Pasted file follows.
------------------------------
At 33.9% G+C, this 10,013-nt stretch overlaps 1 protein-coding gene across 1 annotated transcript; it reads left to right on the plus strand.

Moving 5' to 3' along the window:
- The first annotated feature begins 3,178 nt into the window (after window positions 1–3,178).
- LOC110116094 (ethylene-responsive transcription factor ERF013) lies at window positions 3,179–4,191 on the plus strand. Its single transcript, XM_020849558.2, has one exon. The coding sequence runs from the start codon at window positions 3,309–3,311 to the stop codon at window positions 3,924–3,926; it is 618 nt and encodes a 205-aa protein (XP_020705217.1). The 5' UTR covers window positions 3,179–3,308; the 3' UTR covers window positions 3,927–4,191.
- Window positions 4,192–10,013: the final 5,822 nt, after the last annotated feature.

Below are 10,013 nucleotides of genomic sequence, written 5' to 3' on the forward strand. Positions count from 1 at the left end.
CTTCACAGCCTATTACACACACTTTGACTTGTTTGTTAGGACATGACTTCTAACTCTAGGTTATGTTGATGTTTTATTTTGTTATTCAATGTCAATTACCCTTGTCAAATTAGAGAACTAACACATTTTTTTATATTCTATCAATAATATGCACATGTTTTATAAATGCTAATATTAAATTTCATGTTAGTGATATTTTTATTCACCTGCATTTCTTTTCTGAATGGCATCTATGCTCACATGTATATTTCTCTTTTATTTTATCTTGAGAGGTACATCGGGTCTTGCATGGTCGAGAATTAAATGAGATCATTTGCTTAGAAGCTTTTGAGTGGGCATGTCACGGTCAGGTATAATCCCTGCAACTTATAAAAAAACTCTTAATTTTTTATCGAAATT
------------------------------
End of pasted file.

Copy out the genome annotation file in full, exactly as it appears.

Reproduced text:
At 33.9% G+C, this 10,013-nt stretch overlaps 1 protein-coding gene across 1 annotated transcript; it reads left to right on the plus strand.

Moving 5' to 3' along the window:
- The first annotated feature begins 3,178 nt into the window (after window positions 1–3,178).
- LOC110116094 (ethylene-responsive transcription factor ERF013) lies at window positions 3,179–4,191 on the plus strand. Its single transcript, XM_020849558.2, has one exon. The coding sequence runs from the start codon at window positions 3,309–3,311 to the stop codon at window positions 3,924–3,926; it is 618 nt and encodes a 205-aa protein (XP_020705217.1). The 5' UTR covers window positions 3,179–3,308; the 3' UTR covers window positions 3,927–4,191.
- Window positions 4,192–10,013: the final 5,822 nt, after the last annotated feature.

Below are 10,013 nucleotides of genomic sequence, written 5' to 3' on the forward strand. Positions count from 1 at the left end.
CTTCACAGCCTATTACACACACTTTGACTTGTTTGTTAGGACATGACTTCTAACTCTAGGTTATGTTGATGTTTTATTTTGTTATTCAATGTCAATTACCCTTGTCAAATTAGAGAACTAACACATTTTTTTATATTCTATCAATAATATGCACATGTTTTATAAATGCTAATATTAAATTTCATGTTAGTGATATTTTTATTCACCTGCATTTCTTTTCTGAATGGCATCTATGCTCACATGTATATTTCTCTTTTATTTTATCTTGAGAGGTACATCGGGTCTTGCATGGTCGAGAATTAAATGAGATCATTTGCTTAGAAGCTTTTGAGTGGGCATGTCACGGTCAGGTATAATCCCTGCAACTTATAAAAAAACTCTTAATTTTTTATCGAAATT